When the alevin emerge into fry four to six weeks later, they are about 20 percent larger than those produced in other incubators because Gray’s device gives them more protection from one another. Also, the fry begin feeding – on tiny insect organisms in the river water – when they are naturally ready, not according to a hatchery schedule.

Additionally, water from the East Machias River is pumped directly into the facility and is used in the hatching processes and raising the young fish, so they become acclimated to the chemistry of the river and water temperature. Some natural food – flies – is carried along in the water into the hatchery, so the fry and parr become acquainted to a certain degree with consuming live food.

The tanks containing the fry and parr are equipped with pumps that gradually increase the water current. The fry and parr must constantly swim against the current, exercise which helps them develop and strengthen. The tanks are colored black, similar to the the dark spaces that salmon seek for protection in a river.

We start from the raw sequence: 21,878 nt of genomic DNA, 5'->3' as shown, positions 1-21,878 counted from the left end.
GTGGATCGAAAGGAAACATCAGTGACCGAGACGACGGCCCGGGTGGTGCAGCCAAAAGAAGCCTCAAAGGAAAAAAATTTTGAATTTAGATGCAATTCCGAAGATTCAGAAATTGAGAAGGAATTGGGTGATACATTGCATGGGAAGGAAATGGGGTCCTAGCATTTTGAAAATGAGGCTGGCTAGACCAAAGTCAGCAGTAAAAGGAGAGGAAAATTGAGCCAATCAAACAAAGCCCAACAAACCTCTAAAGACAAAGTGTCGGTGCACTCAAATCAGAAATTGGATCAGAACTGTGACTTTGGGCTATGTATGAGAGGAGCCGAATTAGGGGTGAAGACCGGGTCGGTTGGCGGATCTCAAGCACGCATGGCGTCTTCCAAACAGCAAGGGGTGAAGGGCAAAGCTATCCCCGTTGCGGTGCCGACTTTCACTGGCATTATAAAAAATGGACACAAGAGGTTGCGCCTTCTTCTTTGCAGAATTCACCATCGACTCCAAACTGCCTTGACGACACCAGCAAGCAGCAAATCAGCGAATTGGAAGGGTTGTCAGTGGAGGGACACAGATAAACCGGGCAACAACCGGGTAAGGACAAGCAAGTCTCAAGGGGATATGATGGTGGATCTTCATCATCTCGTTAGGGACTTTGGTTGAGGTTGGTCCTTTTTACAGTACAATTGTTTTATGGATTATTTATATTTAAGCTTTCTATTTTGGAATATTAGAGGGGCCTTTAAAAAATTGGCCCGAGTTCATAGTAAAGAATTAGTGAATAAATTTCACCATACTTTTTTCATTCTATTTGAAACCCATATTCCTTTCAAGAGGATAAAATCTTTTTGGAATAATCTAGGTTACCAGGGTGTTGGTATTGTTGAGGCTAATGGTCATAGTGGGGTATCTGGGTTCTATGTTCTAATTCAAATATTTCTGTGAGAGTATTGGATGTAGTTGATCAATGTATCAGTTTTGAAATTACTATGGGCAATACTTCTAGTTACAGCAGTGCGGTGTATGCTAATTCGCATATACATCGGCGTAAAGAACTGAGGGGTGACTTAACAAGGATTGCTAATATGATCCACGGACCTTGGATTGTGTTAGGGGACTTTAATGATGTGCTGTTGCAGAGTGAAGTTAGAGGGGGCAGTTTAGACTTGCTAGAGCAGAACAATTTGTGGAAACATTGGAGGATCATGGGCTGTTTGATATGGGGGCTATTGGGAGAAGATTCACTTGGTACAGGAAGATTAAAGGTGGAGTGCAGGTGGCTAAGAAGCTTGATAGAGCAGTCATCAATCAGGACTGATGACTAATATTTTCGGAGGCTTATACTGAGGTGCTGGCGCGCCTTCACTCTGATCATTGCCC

The last pieces of the project are the timing and volume of the stocking. The parr are stocked in the fall before ice forms and will gravitate to a sheltered spot with a steady stream of food flowing by. They also are stocked in greater numbers. “What we’re doing is quadrupling the stocking rate,” said Shaw.

Using Gray’s methods, the first parr were stocked into the East Machias River watershed in October 2012. The parr will inhabit the river and its tributaries for 18 months, then the fish will head out to sea and migrate to the waters off western Greenland. Those that survive and return will go back up river to spawn in the spring of 2014.